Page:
He discusses the stock villain Eugene Igoe, head constable of the Royal Irish Constabulary, on whose activities as head of a plain-clothes squad in Dublin Dan Breen expounded as early as 1924.

In the 1980s I published evidence indicating that a “secret corps” of RIC men “of courage and determination” was mooted not by Igoe, as Coogan writes, but by a secret committee that reviewed crown intelligence arrangements in December 1919.

These included the experienced magistrate Alan Bell, himself assassinated on Merrion Road in Dublin in March 1920.

Bell, incidentally, was not only inquiring into Dáil Éireann finances, as Coogan reports, but also investigating the attempted assassination of the viceroy, Lord French, in December 1919. This is clear from his notebook, which has been available for decades. Has Coogan consulted it or other intelligence material in British records?

Coogan does cite one file from the British national archives – although he does not provide a reference for it – in which details of Igoe’s RIC pay-off and pension, via an annuity, are discussed. Igoe was one of more than 150 RIC men who received special payments on foot of the risks they had taken.

But, for some reason, Coogan doesn’t bother to comment on the most interesting point arising from Igoe’s records, which is that this man, supposedly top of the IRA’s revenge list after the Truce, felt sufficiently safe to marry openly at Galway Cathedral in February 1922.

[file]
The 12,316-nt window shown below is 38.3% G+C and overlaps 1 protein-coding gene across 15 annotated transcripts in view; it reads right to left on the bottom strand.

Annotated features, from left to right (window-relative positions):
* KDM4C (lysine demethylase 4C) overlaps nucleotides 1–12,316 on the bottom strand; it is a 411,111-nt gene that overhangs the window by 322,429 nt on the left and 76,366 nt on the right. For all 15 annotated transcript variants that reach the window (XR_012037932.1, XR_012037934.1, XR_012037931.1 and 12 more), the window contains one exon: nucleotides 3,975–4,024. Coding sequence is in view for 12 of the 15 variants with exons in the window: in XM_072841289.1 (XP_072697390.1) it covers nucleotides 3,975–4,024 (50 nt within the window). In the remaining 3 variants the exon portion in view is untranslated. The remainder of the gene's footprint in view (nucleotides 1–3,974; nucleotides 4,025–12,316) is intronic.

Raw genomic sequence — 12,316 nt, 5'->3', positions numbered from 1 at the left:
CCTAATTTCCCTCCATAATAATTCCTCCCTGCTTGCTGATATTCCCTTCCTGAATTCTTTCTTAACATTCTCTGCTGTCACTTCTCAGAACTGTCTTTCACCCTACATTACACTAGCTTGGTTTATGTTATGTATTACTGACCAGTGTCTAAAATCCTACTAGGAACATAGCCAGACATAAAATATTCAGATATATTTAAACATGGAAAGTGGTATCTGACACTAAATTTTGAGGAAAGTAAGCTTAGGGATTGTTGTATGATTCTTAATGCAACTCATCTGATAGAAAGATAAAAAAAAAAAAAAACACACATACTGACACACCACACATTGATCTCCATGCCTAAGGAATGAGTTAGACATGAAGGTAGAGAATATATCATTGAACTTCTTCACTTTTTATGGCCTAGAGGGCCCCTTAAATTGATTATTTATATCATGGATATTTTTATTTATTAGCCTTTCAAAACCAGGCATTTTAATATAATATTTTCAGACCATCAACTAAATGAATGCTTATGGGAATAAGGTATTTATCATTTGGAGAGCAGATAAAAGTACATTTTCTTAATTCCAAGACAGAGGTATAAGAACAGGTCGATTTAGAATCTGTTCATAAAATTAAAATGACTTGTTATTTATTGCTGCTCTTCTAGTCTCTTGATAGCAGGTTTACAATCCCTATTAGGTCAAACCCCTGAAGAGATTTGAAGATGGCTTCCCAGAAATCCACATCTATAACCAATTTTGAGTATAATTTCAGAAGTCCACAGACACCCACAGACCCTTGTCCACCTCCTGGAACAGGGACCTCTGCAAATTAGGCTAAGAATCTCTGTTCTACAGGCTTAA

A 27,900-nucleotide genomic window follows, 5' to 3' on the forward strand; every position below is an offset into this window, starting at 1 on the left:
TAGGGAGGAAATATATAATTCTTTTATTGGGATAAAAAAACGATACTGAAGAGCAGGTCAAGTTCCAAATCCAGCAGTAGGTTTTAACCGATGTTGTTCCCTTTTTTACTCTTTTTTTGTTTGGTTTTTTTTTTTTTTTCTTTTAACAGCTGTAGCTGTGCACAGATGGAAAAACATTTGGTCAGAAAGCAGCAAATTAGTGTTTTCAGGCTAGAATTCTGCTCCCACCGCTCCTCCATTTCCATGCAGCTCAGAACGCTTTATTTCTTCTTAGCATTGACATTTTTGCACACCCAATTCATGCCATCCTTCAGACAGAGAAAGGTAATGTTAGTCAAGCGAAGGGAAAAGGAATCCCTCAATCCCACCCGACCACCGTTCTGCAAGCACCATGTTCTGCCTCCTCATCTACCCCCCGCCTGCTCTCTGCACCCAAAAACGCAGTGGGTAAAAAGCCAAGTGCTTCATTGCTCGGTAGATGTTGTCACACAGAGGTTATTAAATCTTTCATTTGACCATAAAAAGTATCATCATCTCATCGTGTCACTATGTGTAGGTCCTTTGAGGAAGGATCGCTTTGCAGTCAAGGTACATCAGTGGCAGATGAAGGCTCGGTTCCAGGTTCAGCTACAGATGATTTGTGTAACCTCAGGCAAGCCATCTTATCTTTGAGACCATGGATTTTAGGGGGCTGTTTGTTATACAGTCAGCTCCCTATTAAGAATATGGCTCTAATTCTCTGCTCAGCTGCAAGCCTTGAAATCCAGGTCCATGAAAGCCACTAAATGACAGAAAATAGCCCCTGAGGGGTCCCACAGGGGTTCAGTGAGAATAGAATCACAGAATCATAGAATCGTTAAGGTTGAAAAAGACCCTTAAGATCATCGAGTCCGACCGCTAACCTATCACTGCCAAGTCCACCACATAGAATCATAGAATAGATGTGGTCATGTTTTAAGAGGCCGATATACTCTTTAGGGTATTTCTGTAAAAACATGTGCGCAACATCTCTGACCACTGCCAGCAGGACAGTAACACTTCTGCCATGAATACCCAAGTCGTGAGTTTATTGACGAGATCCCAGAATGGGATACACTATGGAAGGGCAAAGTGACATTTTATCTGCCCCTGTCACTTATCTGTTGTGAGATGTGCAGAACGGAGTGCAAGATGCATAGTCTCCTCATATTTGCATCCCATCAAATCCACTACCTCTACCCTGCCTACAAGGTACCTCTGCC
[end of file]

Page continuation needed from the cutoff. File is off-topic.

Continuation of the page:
During the second World War, far from skulking under an assumed name in some obscure Antipodean backwater, Igoe worked in security at the Lough Erne flying-boat base in Fermanagh, and quietly lived out his days in Lisburn until his death, in October 1969.

Historians and journalists

Coogan’s latest work is best read neither as a reheat of old research nor as an attempt at forensic history but as a familiar and lengthy ballad or prose poem dedicated to a selection of untarnished revolutionary heroes headed by Michael Collins, contrasted with one monumental, cowardly villain in Éamon de Valera. Perhaps appropriately, then, his publisher’s imprint is Head of Zeus.

Yet despite this Hellenic tinge his most apposite poetic exemplar is not Homer, whose Iliad is peopled with flawed, truly human heroes, but John Keats, who concludes his meditation Ode on a Grecian Urn with “that is all/ Ye know on earth, and all ye need to know”.

The Twelve Apostles reflects just such an attitude towards the writing and reading of Irish history.

Eunan O’Halpin is professor of contemporary Irish history at Trinity College Dublin